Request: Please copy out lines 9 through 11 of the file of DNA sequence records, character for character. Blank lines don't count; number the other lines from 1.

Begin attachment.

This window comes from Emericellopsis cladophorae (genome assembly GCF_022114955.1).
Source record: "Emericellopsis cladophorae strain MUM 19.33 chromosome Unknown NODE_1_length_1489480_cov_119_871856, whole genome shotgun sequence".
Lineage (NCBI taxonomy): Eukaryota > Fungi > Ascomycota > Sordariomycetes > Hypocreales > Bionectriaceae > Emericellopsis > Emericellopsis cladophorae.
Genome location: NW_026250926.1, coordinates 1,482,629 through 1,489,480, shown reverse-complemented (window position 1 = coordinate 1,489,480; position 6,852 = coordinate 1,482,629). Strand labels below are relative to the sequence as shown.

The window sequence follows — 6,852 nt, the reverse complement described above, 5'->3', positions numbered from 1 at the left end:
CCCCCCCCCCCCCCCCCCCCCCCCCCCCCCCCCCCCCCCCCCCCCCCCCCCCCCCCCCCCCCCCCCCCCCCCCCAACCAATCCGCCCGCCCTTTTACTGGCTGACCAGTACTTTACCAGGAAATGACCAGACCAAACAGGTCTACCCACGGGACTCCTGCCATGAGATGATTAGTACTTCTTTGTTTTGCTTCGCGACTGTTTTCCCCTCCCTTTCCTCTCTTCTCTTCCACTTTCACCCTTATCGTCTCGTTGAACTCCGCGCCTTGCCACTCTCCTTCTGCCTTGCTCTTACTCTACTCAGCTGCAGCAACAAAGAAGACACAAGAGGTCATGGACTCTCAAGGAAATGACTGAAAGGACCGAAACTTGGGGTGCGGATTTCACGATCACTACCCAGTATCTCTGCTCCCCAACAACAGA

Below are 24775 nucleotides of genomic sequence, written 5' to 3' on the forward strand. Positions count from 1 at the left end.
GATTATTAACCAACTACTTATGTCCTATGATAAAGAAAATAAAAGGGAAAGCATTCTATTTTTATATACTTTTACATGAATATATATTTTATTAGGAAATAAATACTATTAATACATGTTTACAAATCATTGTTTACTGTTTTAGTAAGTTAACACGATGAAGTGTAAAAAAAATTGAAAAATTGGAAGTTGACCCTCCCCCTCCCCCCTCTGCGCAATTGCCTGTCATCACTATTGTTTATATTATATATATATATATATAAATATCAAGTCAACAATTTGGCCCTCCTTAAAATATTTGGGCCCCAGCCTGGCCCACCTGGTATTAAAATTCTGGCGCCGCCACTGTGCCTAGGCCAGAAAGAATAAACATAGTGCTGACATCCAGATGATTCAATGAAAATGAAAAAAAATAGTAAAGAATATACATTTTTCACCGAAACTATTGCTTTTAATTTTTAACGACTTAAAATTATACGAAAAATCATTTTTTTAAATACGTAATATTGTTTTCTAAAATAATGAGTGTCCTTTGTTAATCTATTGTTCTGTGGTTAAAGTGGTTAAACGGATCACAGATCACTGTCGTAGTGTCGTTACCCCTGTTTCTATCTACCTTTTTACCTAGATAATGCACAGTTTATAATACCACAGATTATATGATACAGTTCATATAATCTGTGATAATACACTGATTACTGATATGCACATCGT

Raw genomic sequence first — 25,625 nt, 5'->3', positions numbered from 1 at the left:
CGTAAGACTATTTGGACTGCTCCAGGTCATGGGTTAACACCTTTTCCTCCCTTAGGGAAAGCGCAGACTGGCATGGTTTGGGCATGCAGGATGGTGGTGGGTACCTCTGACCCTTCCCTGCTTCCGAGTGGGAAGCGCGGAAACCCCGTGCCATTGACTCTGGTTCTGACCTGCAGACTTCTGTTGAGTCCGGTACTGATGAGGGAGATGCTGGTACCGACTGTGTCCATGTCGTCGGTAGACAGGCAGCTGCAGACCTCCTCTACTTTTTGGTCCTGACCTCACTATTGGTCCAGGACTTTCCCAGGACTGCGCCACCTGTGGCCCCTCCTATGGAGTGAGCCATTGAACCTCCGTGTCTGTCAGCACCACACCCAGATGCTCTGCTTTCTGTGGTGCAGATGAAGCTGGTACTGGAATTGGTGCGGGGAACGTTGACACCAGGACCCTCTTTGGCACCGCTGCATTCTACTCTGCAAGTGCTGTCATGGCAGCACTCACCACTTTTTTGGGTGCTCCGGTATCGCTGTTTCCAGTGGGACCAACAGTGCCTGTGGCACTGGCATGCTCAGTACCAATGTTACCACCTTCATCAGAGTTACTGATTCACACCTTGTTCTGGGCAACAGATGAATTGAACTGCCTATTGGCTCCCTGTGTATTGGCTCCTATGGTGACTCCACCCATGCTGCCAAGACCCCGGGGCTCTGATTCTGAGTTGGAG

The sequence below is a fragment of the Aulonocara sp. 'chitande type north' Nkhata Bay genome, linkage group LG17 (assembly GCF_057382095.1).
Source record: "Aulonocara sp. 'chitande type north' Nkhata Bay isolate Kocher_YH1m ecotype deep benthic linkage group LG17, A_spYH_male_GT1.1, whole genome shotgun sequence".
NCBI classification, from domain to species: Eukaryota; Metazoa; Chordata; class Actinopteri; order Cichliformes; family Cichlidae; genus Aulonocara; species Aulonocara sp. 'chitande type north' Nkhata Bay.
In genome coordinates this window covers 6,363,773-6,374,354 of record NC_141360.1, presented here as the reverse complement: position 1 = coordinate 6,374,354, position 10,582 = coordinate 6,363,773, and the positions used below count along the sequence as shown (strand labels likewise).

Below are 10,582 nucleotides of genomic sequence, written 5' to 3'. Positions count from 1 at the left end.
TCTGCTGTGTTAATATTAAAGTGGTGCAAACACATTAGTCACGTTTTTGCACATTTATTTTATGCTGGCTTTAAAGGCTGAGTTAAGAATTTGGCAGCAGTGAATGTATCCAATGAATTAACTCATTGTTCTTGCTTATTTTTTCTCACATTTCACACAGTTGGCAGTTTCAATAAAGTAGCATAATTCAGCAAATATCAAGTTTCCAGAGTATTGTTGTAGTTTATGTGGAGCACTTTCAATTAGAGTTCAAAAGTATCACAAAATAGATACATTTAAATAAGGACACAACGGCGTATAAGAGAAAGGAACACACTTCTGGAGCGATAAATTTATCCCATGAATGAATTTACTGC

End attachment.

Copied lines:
Raw genomic sequence first — 25,625 nt, 5'->3', positions numbered from 1 at the left:
CGTAAGACTATTTGGACTGCTCCAGGTCATGGGTTAACACCTTTTCCTCCCTTAGGGAAAGCGCAGACTGGCATGGTTTGGGCATGCAGGATGGTGGTGGGTACCTCTGACCCTTCCCTGCTTCCGAGTGGGAAGCGCGGAAACCCCGTGCCATTGACTCTGGTTCTGACCTGCAGACTTCTGTTGAGTCCGGTACTGATGAGGGAGATGCTGGTACCGACTGTGTCCATGTCGTCGGTAGACAGGCAGCTGCAGACCTCCTCTACTTTTTGGTCCTGACCTCACTATTGGTCCAGGACTTTCCCAGGACTGCGCCACCTGTGGCCCCTCCTATGGAGTGAGCCATTGAACCTCCGTGTCTGTCAGCACCACACCCAGATGCTCTGCTTTCTGTGGTGCAGATGAAGCTGGTACTGGAATTGGTGCGGGGAACGTTGACACCAGGACCCTCTTTGGCACCGCTGCATTCTACTCTGCAAGTGCTGTCATGGCAGCACTCACCACTTTTTTGGGTGCTCCGGTATCGCTGTTTCCAGTGGGACCAACAGTGCCTGTGGCACTGGCATGCTCAGTACCAATGTTACCACCTTCATCAGAGTTACTGATTCACACCTTGTTCTGGGCAACAGATGAATTGAACTGCCTATTGGCTCCCTGTGTATTGGCTCCTATGGTGACTCCACCCATGCTGCCAAGACCCCGGGGCTCTGATTCTGAGTTGGAG

The sequence below is a fragment of the Aulonocara sp. 'chitande type north' Nkhata Bay genome, linkage group LG17 (assembly GCF_057382095.1).